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Brain Scans of Social Cues, Like Hugs, May Improve Autism Diagnoses

The Short of It

In a new study at Carnegie Mellon University, researchers found that brain scans and a computer formula can be used to identify individuals who have autism with 97 percent accuracy. In the future, the technique could be used in combination with traditional methods, which are based on behavior checklists.

The Lowdown

Currently, psychiatric disorders are diagnosed based on a clinical behavioral assessment, a process that's highly susceptible to nuance and interpretation.

Parents of toddlers who are suspected of having autism are asked: "If you point at something across the room, does your child look at it," and "does your child play pretend or make-believe?" This can be hard to differentiate between normal and abnormal.

The new research has created a more decisive way to diagnose by using functional magnetic resonance imaging (fMRI) to track the brain activity while asking subjects to think about words associated with social cues, such as "persuade," "adore" and "hug."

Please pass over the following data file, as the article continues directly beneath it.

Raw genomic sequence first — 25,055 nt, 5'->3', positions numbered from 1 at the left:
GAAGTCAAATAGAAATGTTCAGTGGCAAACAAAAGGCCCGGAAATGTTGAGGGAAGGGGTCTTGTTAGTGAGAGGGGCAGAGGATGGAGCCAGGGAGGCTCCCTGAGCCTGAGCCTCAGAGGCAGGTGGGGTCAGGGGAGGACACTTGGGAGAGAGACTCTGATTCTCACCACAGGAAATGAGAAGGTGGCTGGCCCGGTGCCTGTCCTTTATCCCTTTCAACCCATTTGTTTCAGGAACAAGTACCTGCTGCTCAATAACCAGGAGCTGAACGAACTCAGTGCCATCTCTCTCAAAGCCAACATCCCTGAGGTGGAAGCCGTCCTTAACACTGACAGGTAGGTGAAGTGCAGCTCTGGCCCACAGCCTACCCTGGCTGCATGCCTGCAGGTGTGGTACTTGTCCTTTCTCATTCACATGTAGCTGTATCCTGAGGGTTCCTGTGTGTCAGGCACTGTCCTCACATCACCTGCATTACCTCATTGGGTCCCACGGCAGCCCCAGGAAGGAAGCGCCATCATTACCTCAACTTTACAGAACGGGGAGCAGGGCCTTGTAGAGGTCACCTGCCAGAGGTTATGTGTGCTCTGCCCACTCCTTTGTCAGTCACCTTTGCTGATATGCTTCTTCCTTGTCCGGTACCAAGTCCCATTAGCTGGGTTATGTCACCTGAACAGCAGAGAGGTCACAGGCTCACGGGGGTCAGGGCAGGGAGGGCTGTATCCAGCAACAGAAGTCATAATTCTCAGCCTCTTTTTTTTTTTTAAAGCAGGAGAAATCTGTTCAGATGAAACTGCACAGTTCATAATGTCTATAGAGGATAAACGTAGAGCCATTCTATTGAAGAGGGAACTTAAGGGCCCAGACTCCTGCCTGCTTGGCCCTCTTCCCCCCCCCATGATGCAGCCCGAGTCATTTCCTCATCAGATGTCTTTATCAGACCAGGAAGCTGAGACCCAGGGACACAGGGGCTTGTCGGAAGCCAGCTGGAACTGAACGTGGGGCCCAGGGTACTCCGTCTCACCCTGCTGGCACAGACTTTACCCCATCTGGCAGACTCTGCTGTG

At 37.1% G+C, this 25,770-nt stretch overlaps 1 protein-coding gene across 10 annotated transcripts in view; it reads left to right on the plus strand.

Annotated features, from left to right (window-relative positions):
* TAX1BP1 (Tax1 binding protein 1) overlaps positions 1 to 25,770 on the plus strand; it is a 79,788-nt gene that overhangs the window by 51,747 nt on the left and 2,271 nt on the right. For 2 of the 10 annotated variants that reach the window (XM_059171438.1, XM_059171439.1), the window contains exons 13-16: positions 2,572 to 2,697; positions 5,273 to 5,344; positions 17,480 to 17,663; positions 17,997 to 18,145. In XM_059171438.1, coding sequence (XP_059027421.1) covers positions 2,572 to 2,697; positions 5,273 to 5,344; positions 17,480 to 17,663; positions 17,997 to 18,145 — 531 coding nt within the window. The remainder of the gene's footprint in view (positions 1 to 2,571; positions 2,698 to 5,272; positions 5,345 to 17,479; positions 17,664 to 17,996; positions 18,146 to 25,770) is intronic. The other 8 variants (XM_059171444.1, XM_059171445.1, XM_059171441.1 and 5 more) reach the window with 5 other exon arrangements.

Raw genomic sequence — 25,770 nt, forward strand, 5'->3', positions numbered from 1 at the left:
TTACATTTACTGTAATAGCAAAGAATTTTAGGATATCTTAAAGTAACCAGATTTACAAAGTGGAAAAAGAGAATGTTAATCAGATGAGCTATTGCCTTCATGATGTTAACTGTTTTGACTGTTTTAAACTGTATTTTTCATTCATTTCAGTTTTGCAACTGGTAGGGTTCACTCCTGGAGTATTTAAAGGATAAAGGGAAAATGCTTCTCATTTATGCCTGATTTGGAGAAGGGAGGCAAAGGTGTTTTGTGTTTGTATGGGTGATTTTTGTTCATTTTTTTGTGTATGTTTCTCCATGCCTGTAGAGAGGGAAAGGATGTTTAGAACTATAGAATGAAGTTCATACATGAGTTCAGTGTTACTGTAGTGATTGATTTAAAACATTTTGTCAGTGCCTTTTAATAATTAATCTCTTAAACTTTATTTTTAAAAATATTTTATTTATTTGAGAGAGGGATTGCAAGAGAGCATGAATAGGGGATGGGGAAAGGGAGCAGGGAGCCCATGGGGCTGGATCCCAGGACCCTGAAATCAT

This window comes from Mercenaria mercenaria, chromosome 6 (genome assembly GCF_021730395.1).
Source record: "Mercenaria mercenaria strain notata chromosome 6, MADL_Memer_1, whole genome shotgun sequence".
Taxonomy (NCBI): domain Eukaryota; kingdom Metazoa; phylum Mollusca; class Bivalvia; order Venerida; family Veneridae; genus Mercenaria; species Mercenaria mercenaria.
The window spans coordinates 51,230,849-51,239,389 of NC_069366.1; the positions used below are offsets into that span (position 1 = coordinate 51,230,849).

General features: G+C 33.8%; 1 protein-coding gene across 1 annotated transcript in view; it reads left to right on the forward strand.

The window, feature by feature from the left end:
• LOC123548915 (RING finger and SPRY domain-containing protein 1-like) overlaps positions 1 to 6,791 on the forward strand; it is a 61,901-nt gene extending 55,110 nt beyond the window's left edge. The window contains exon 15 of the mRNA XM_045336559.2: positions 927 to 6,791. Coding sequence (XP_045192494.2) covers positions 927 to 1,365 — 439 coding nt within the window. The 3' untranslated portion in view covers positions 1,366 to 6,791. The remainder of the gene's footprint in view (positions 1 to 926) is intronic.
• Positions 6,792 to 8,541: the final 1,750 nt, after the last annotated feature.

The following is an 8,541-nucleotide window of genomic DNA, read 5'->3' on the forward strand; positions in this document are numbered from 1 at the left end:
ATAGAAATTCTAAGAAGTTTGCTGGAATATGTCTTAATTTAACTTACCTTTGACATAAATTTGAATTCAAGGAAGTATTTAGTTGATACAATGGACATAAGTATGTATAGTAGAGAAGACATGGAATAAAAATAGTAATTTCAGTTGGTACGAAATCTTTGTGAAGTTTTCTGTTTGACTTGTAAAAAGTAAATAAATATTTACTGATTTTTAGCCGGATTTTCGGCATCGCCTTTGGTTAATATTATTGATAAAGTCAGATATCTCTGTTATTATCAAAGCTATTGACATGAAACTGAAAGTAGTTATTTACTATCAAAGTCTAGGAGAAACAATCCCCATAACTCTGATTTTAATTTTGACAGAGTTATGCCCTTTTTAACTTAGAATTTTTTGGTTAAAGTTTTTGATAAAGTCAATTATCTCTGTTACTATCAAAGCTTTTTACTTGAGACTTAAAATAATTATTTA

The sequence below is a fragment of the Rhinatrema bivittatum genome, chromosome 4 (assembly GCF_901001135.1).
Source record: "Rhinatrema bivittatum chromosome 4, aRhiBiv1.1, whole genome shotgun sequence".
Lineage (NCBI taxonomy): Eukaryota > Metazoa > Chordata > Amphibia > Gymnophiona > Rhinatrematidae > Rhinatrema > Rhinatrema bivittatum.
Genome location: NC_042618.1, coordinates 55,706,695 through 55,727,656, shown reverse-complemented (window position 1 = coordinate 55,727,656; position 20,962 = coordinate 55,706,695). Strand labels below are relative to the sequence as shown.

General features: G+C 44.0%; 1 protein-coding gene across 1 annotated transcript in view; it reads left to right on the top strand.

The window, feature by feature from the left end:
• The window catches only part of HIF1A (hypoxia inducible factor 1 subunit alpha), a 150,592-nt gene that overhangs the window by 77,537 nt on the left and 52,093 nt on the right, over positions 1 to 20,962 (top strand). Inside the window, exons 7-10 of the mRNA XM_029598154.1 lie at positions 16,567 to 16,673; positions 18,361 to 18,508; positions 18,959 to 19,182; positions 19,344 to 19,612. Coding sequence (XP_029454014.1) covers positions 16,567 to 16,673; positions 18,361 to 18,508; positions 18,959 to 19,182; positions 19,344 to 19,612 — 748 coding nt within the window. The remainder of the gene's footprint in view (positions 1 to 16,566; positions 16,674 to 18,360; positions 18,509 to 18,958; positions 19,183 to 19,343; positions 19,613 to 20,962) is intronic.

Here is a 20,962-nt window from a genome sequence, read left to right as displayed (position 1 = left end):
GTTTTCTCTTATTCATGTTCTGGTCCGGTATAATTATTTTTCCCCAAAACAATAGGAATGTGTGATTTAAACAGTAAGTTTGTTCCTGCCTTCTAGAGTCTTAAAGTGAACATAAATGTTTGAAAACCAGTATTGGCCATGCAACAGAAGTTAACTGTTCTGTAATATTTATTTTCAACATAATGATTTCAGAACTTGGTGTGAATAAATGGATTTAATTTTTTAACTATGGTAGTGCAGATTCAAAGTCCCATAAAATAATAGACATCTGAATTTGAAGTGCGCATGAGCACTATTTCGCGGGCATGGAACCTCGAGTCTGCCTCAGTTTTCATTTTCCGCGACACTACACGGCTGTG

Half of the participants were diagnosed on the less-severely affected end of the spectrum. The others did not have autism. The brain images from those not affected showed clear activation in parts of the brain associated with self-awareness. Brain scans of those with autism showed less activation.

People with autism behave differently in social situations than other people. The ability to tune in to the thoughts and feelings of others does not develop in the same way as their peers. Something is different in their thought process, and the difference is in the brain.

The Upshot

This study is consistent with growing research that shows that individuals with autism have different brain activity patterns than those without. Maybe it can lead to an objective tool to aid diagnoses in the future.

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